Am I a Loving Christian? – Ask my Neighbour!

I have been reading Brian McLaren for some time now, so I was interested to read his latest book, Why did Jesus. Moses, the Buddha, and Mohammed Cross the Road? This book was fittingly released this week on September 11 and it piqued my attention as it is in the wheelhouse of my doctoral thesis.  I downloaded the book to my iPad and was off to the races last night.  Given the recent developments in the Middle-East this book is very timely. Those tragic and violent acts had me wanting to once again reach back to the work that I have been engaged for the past few years and seek direction in this time of unspeakable violence.

In fleshing out his motivation for writing this book, McLaren declares; “My pursuit, not just in this book but in my life, is a Christian identity that moves me toward people of other faiths in wholehearted love, not in spite of their non-Christian identity and not in spite of my own Christian identity, but because of my identity as a follower of God in the way of Jesus.”[1]

That just caused me to say a great AMEN! In Conversation, Not Conversion: Deepening Christian Faith and Commitment through Interfaith Dialogue, I take the theological stance that we ought to be drawn closer to people of other faiths as a faithful response to the baptisms to which we have been called. Conversation Not Conversion, sought “to discover what happens when we seek to learn more about people of other faith. Specifically, [the] work affirms the notion that at the heart of fostering a deeper expression of our own Christian faith is a relationship with those of other faiths. Learning more about the other and his/her faith can lead to an enriched experience of one’s own faith.”[2]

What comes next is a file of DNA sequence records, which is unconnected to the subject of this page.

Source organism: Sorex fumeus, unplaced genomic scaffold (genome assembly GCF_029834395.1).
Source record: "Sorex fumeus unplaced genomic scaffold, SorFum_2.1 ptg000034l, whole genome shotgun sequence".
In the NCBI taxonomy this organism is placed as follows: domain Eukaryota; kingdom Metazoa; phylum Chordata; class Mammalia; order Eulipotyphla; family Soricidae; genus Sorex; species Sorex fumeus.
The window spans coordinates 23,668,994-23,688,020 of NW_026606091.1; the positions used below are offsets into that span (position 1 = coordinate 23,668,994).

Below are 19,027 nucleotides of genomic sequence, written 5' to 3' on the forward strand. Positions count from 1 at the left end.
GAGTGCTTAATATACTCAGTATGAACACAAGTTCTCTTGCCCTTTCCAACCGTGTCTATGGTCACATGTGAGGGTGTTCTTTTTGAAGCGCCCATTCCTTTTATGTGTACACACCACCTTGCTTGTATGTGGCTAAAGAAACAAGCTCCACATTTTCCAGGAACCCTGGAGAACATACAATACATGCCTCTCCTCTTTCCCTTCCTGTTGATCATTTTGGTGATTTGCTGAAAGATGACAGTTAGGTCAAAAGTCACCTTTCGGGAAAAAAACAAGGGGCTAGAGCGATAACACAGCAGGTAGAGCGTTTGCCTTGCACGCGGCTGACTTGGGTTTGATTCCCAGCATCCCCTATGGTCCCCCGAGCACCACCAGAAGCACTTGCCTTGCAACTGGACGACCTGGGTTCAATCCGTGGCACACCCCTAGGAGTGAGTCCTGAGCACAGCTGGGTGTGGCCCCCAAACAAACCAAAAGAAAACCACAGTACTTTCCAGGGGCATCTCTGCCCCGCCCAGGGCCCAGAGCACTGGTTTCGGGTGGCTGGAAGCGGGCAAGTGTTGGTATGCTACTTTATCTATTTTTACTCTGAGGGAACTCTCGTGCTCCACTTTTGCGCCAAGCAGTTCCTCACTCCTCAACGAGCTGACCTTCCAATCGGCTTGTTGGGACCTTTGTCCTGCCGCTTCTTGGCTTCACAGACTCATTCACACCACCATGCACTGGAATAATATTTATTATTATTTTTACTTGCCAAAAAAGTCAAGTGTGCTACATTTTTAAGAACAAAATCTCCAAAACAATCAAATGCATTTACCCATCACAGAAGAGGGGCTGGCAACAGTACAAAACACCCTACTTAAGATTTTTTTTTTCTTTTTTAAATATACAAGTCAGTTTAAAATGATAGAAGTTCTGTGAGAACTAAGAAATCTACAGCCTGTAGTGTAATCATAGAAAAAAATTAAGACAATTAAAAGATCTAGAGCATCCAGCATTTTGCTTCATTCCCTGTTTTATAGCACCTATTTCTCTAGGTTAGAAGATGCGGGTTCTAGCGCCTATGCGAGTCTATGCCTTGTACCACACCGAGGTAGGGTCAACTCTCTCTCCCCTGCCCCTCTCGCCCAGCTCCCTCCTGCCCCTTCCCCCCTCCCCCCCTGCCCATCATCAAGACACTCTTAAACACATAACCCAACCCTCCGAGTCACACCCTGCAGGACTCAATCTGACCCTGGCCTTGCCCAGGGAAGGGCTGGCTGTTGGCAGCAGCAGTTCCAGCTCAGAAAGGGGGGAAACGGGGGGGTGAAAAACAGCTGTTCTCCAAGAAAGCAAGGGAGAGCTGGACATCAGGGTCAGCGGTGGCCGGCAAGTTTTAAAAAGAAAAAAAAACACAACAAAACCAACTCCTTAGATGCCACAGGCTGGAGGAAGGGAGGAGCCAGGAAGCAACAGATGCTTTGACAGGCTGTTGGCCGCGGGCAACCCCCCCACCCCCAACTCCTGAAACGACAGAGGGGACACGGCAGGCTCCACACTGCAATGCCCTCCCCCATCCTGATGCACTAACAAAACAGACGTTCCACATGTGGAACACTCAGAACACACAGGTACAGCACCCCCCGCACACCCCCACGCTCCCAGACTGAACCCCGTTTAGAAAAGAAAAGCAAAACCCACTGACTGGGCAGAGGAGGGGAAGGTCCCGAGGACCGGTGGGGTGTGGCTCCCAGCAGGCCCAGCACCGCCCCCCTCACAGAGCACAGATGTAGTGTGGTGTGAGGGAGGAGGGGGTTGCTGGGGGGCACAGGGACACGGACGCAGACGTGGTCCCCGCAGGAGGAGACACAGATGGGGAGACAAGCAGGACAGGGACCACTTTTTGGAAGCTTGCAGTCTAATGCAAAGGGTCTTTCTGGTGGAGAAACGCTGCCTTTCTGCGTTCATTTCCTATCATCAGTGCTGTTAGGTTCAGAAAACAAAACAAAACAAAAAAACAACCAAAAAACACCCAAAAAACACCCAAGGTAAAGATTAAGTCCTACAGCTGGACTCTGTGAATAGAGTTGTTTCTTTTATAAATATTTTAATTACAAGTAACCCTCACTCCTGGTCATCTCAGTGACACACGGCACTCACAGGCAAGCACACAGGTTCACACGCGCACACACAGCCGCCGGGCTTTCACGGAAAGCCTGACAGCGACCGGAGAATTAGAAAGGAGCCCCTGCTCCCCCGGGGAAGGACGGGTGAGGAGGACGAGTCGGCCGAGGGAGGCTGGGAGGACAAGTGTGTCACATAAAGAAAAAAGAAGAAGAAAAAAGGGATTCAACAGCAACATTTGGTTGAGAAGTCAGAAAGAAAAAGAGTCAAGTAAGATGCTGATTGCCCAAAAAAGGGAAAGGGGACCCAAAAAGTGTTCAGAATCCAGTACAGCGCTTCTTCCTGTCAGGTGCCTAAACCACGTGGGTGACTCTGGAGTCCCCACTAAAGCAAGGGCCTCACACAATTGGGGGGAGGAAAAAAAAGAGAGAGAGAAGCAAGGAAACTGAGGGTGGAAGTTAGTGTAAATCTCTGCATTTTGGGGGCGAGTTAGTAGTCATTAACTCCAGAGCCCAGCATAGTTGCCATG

In short, our need to be in good relations with people who are ‘other than’ ought to be driven by nothing other than the commitment we have made to Jesus.

Consider what we promise in baptism.

“There are key contractual or covenant commitments that are proffered by each Anglican at baptism and indeed at every baptism attended subsequently, by way of reaffirmation:

  1. Will you persevere in resisting evil and, whenever you fall into sin, repent and return to the Lord?
  2. Will you proclaim by word and example the good news of God in Christ?
  3. Will you seek and serve Christ in all persons, loving your neighbour as yourself?
  4. Will you strive for justice and peace among all people, and respect the dignity of every human being?”[3]

We strive for peace and justice for all people and respect for every human being.  We promise to honour dignity in others. I believe that it is outrageous to suggest that I can honour the dignity in another human being if from the moment I meet him/her I need to condemn that person because he/she is not like me.